Wednesday, September 2, 2009

A Western Patch

I know! It’s been absolutely ages since I put up a new post for my blog. I was about to scrap the whole thing but then I realized maybe blogging for me (it was fun at first and I had all the time set aside for it) might be how gardening is for others (it quickly turns into a chore and you wonder why you bother). Well that is exactly why you should talk to fellow gardeners (and bloggers) to help inspire you to keep on trying because at some point you'll look back and be very pleased that you did. Gardening like blogging are ways of leaving a record of what you've accomplished, if not for others to see, then at least for yourself (and I swear that is the most philosophical I will get in this post)!

So I though I would share a successful “patch” that I’ve been working on.

This patch was an empty space against the fence on the western side of my yard. My main drip line already ran against the fence so bringing water to the area was no problem but the soil itself, ugh! Its reddish heavy clay filled with rocks ranging in size from that of a grape to a melon. In the summer without water it becomes necessary to dig at it first with a pick ax and in the winter it can be so saturated from the rain that you may expect to slowly sink where you stand. Luckily, we have good drainage in the form of a gradual southern slope and those pesky rocks actually do aid in the aeration and permeability of the soil.

Since I spotted a few plants at Talini’s Nursery (see favorite nursery links) that I just had to have and was afraid may not be there in the fall (a much more appropriate time to establish new shrubs), I decided to risk it and just spend the extra time necessary to baby them.

In the font, I put in euphorbia pithyusa “Faded Jeans.” It just looked really cool, was soft to the touch and my experience with other euphorbia, a sun loving plant, had always been successful. It won’t get much taller than what you see now and perhaps in another month I’ll take some clipping and start new plants from it.

My “anchor” plant behind the euphorbia is a stunning relative to the hibiscus, pavonia missionum. The flowers are small, 1 inch across, but are numerous and have not stopped producing since I got the plant. I call it my “anchor” plant because it will grow to 4 to 6 feet tall and spread out as much. The nice thing about branchy shrubs like this is you can trim lower branches to allow other low growing plants beneath it. In some cases, you can even shape such a shrub to be a small tree.
Off to its right I’ve put in Russian Sage. Like most sages it has been a very easy plant for me. With long blooming stems of light blue/purple flowers, it is a great filler plant. It will die back in winter- I usually cut it down to the ground- but will pop back up in spring and can grow up to 5 feet tall and maybe taller if you have more shade.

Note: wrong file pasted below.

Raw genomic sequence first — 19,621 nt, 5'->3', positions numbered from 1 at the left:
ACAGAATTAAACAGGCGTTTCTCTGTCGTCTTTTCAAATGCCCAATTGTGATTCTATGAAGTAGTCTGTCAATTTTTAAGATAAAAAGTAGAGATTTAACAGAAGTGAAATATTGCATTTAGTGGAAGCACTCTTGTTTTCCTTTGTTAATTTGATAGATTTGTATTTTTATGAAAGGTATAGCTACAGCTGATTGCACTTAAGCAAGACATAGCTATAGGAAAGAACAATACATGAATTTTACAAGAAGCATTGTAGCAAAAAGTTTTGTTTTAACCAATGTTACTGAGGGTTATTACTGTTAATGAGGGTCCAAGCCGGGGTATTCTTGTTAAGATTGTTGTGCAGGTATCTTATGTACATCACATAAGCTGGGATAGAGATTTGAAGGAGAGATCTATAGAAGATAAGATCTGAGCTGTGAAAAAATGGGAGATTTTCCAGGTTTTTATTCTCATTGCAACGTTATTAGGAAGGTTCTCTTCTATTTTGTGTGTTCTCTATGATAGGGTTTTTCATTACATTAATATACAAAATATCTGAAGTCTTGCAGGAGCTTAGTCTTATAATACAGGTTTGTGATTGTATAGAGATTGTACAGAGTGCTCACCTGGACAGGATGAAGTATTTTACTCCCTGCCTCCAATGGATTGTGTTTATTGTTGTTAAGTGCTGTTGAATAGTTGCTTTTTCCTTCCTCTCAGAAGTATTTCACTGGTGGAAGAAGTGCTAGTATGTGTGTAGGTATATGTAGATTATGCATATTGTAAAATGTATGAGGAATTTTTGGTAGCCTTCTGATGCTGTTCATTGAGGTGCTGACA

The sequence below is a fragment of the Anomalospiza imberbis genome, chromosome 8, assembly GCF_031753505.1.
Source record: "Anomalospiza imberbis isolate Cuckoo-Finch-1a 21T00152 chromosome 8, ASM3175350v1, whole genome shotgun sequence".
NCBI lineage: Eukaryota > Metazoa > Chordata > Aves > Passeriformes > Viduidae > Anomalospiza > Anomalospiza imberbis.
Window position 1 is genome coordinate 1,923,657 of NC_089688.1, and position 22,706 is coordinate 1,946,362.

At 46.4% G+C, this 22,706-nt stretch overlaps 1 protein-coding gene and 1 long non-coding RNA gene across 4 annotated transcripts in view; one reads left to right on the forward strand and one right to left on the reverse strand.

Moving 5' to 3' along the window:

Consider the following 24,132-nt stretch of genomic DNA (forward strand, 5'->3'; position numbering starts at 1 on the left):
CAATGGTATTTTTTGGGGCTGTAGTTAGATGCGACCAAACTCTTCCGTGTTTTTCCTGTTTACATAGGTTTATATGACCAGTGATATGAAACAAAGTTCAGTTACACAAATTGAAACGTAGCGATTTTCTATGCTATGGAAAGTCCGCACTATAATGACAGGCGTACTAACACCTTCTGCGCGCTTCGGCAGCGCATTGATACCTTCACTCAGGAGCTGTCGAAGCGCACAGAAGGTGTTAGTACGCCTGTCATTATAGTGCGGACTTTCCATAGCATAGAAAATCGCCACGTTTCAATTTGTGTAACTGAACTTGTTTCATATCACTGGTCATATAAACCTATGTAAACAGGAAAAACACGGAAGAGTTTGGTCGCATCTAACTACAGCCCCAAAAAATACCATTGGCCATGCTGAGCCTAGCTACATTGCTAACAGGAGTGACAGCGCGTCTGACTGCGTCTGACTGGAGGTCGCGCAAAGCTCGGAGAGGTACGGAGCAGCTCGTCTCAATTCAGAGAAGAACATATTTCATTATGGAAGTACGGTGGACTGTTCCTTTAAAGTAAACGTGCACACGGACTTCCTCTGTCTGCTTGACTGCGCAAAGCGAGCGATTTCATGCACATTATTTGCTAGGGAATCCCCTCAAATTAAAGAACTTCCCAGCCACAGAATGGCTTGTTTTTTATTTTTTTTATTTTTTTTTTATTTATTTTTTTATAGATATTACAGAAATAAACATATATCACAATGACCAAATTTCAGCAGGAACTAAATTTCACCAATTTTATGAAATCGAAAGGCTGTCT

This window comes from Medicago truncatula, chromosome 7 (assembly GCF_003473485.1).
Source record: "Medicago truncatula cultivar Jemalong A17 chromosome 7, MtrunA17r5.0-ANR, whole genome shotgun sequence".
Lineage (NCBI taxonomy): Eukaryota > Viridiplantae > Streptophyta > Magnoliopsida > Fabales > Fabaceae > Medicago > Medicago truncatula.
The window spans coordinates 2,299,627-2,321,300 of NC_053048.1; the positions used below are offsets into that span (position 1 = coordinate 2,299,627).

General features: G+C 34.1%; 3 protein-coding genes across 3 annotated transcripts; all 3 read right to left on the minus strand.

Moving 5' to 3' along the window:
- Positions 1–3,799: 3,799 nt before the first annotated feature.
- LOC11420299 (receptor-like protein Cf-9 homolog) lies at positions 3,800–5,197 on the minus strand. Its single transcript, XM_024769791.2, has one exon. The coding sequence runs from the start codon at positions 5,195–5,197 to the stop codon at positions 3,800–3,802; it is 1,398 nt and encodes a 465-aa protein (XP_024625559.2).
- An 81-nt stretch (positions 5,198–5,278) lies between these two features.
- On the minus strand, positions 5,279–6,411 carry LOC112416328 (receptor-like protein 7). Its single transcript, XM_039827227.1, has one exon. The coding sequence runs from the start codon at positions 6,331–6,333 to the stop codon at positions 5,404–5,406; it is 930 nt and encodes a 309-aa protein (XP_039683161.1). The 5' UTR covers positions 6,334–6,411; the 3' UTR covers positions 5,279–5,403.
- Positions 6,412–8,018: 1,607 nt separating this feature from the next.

To the left of the pavonia missionum is a dark purple almost black plant that is a type of hibiscus. Hibiscus acetosella or “maple sugar” has been growing steadily since its introduction to my yard though I may have to wait until next year for it to flower- if it makes it through winter. It is usually an annual but should be a perennial in zones 9 through 11. We shall see.
My last plant in this patch is a variegated elderberry and doesn’t appear to have done a thing since I planted it… but it ain’t dead either. It may be getting too much sun and I may move it especially since it may get up to 15 feet tall! (Please note, you really cannot see it in the photo, if it starts to grow, I'll post another photo of it).

Now, to get these babies into the ground in the beginning of July when we’re experiencing high 90’s and triple digit weather, I started off by putting down a thick layer of mulch, about 2 to 3 inches. Then I soaked the area in the evening, giving the ground time to absorb the water over night, and then the next day soaked it a little more in the late afternoon when my western fence casted a shadow on the patch. About 30 minutes later, I pushed aside the mulch in the areas where the plants would go and started digging. I have to say I was very surprised at how easy it was. I had soaked areas before but never with mulch and boy did it make a difference! I had 5 plants in the ground in less than 30 minutes! I should also add that when digging I inadvertently stabbed several earthworms since they seemed to be everywhere! Just because you have clay and it dry and it seems filled with rocks and it can be a real pain- doesn’t mean you have bad soil! Just show it a little love!